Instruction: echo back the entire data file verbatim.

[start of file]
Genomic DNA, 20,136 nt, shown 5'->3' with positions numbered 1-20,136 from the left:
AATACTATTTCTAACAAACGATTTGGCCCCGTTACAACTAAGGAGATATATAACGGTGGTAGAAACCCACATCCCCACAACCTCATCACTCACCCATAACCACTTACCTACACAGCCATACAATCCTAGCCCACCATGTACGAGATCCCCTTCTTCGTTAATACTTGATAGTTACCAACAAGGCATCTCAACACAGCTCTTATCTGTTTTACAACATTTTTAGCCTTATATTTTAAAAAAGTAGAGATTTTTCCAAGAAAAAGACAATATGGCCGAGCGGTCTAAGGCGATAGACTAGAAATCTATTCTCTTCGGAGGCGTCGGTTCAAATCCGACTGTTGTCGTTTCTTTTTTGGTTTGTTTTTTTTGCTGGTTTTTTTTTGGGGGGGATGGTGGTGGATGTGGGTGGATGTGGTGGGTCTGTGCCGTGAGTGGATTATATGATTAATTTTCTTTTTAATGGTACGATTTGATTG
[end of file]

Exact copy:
Genomic DNA, 20,136 nt, shown 5'->3' with positions numbered 1-20,136 from the left:
AATACTATTTCTAACAAACGATTTGGCCCCGTTACAACTAAGGAGATATATAACGGTGGTAGAAACCCACATCCCCACAACCTCATCACTCACCCATAACCACTTACCTACACAGCCATACAATCCTAGCCCACCATGTACGAGATCCCCTTCTTCGTTAATACTTGATAGTTACCAACAAGGCATCTCAACACAGCTCTTATCTGTTTTACAACATTTTTAGCCTTATATTTTAAAAAAGTAGAGATTTTTCCAAGAAAAAGACAATATGGCCGAGCGGTCTAAGGCGATAGACTAGAAATCTATTCTCTTCGGAGGCGTCGGTTCAAATCCGACTGTTGTCGTTTCTTTTTTGGTTTGTTTTTTTTGCTGGTTTTTTTTTGGGGGGGATGGTGGTGGATGTGGGTGGATGTGGTGGGTCTGTGCCGTGAGTGGATTATATGATTAATTTTCTTTTTAATGGTACGATTTGATTG